Various Artists – Mixed Signals
Record Label: Run For Cover
Release Date: September 6, 2011
A few years back, I used to think that compilations were a thing of the past. For one, it seemed for a while that they were just some of the worst mix CDs that weren't worth a dime on spending. Two, if you really wanted a certain track off a particular compilation, you really could find other means of obtaining it. With the digital age, compilations seem like more of a way to just get a lot of bands out there so that the general public can be familiar with them. What happened to the Punk-O-Rama or Hopelessly Devoted to You or Another Year on the Street comps? Those were compilations that defined a time and place. For me, those were my BYO Records's Someone Got Their Head Kicked In equivalents.
When I talked to Run For Cover's Jeff Casazza a few months ago about this upcoming 50th release for his label, it got me excited to find out who was going to be a part of it: a lot of bands on Casazza's label, but a couple of ones that aren't. As I see it now, Mixed Signals has the potential to go down as a seminal compilation of bands and tunes that is a snapshot of the start of an increasingly growing underground at the beginning of this decade. What makes Mixed Signals special is truly the variety it issues to the masses. There isn't a specific sound brewing right now. Instead, it's a community that's respecting and musing off of a wide range of genres.
Polar Bear Club opens up the compilation with "Killin' It" - a track that proves it's never too late for a band to continue growing. Coming off their recently released Clash Battle Guilt Pride, it's a statement that a lot of these bands are beginning to bridge the gap from writing as adolescent punks and constructing valid songs. Kids scoffed at the hardcore acts of the '80s for this, but I think this generation is opening up to the idea - and it's a wonderful thing to see. The same can be said about the slick execution of Hostage Calm's "The 'M' Word" and their "power-pop" songwriting that has brought them out of being a hardcore band into Costello like worshipers. Then there's "Coats" by Make Do and Mend. Are they a punk band? Are they a rock band? Those two questions - a tight-rope they walk - which makes them one of the sharpest blades out there right now. Daylight's "Cursed" is powerful, and the fun chorus line in The Mezingers' "Irish Goodbyes" will get stuck in your head for sometime thereafter.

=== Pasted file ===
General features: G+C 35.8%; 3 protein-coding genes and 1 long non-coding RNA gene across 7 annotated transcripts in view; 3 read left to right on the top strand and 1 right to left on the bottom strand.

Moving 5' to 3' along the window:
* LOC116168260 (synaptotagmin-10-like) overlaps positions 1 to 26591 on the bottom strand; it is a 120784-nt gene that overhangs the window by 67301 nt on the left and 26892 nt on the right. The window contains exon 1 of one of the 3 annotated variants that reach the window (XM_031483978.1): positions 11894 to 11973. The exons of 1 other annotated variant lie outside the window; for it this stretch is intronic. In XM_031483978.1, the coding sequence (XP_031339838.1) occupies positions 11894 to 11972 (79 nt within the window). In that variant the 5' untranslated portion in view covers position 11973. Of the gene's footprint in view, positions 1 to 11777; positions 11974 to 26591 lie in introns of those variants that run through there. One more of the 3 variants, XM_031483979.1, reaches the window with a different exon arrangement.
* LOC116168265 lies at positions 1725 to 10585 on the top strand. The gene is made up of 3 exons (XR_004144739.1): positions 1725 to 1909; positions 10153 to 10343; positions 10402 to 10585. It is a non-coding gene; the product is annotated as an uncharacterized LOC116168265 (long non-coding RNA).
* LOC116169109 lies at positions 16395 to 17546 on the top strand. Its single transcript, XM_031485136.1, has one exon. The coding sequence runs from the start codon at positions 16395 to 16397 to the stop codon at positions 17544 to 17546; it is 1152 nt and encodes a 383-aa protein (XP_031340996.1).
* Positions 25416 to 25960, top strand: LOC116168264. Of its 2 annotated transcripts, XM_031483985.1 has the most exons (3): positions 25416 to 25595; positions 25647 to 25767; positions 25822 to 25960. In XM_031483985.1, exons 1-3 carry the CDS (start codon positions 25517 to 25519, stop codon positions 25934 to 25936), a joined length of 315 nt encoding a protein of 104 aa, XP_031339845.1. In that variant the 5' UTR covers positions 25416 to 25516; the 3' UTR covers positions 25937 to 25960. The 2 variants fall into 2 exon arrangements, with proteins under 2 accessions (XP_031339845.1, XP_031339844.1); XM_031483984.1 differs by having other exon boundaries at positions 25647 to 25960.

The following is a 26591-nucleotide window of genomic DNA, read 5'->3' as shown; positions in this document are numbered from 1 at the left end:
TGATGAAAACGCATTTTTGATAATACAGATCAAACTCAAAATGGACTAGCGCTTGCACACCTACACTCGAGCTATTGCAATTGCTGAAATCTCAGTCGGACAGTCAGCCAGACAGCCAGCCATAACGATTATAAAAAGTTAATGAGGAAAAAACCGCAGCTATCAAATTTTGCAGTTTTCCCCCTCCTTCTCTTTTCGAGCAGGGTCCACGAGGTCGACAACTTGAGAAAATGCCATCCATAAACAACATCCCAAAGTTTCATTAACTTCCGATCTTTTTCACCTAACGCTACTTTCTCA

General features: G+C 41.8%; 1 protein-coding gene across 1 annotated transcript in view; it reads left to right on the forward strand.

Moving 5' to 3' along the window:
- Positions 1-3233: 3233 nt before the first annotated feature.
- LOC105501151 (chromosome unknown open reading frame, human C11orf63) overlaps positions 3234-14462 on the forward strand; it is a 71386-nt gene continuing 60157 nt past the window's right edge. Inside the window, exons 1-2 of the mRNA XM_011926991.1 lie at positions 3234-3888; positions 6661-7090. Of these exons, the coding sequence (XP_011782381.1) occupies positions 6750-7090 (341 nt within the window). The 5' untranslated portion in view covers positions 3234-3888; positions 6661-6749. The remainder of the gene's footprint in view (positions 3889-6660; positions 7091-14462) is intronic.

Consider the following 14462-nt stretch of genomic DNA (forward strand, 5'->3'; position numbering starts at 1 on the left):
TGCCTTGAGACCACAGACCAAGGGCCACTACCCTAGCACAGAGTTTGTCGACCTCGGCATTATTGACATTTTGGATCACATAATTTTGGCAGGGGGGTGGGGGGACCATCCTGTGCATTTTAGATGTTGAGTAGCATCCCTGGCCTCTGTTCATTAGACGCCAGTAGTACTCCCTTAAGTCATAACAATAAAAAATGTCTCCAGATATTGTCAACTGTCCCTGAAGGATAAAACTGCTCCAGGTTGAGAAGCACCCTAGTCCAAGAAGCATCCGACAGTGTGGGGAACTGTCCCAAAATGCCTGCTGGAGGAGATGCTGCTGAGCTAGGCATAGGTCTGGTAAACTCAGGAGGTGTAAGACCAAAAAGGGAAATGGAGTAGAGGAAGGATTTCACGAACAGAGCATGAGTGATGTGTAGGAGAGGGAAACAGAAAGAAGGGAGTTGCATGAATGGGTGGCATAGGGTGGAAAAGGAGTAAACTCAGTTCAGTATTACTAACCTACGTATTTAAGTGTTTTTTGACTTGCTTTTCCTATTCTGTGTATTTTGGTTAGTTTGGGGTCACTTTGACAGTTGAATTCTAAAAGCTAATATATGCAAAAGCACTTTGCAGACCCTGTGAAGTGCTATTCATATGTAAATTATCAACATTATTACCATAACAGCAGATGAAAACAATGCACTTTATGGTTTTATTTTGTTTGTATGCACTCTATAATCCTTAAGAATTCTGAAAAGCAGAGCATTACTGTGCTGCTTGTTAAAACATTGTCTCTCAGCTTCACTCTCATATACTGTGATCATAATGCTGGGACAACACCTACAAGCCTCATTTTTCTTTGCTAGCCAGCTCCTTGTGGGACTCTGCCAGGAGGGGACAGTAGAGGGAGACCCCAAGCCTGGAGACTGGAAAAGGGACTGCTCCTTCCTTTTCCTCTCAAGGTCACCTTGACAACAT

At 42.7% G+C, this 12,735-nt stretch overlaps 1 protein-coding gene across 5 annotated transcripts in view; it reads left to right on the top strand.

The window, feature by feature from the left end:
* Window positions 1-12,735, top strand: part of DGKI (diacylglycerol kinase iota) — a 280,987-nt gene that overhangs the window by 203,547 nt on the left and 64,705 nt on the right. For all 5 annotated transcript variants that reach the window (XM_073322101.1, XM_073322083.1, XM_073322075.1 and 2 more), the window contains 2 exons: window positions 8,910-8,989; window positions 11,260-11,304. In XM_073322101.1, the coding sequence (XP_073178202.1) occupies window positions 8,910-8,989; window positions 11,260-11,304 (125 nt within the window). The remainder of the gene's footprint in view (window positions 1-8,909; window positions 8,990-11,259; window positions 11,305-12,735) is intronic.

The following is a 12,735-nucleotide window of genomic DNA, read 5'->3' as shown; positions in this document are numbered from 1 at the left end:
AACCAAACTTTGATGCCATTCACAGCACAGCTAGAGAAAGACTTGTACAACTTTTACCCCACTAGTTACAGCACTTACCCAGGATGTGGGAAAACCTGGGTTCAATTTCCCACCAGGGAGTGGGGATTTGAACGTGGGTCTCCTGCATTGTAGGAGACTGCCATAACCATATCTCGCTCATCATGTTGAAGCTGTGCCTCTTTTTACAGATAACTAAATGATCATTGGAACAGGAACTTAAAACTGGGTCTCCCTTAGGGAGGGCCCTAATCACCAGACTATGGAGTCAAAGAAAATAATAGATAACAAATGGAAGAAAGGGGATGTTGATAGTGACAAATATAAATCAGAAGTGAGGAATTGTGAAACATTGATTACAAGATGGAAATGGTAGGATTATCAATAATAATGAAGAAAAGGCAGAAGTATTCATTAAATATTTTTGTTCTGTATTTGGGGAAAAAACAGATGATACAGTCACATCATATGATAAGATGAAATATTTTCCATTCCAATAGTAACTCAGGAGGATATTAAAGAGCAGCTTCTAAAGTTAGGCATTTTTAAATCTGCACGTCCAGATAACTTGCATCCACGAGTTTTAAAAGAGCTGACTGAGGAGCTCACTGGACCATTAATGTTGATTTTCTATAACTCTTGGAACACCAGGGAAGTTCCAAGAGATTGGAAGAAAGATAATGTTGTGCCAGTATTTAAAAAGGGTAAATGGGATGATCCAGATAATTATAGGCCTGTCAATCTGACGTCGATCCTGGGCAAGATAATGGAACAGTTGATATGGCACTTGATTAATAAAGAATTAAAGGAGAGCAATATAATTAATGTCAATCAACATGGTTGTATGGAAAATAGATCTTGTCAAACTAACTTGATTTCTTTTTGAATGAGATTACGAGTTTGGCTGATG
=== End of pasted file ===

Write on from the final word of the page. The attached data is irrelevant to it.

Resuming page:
Daytrader's "Texts and Tomes" reminds me why the Deep Elm comps did so well: gripping melodies and frantic harmonies. Their upcoming full-length has the potential to be huge. Balance and Composure's "Seahorses" sticks out, as the band continues to remind us that most of our first spoonfuls of any sort of musical background started with alternative rockers made of grit. But it's the closing "To the Janitor the King" by The World is a Beautiful Place and I Am No Longer Afraid to Die that really sums up this compilation, the artists that make it up and what I've been screaming for the past few months about "how it is again."
It's not so much the song (which is great) but the fact that it was written, recorded in one take and decided on within 24 hours - with some of the band members somewhat inebriated during the process. The drinking aside, it's no different than any band past and present just hanging out and writing music. It's an outlet for their emotions and current joys and distress. That's what this scene has always been about. From the Sex Pistols to Wire to Minor Threat to NOFX to The Promise Ring to Pg. 99 to Thursday up onto now. This is just the start of the next cycle of that feeling. People getting in vans and living a dream. A lot of bands doing different things and referencing their idols in the process. How long will it last? No one really knows. Luckily compilations such as Mixed Signals are at least there to archive a perfect picture so that we're not skipping a beat when future generations look back. Compilations like this are necessary, but it's unfortunate that time will tell if they will continue.
I realize this is an old thread but I'm way behind and only got my hands on this album over the weekend. I'd have to say though I was really impressed. It's one of the better record label comps I've heard in a good while.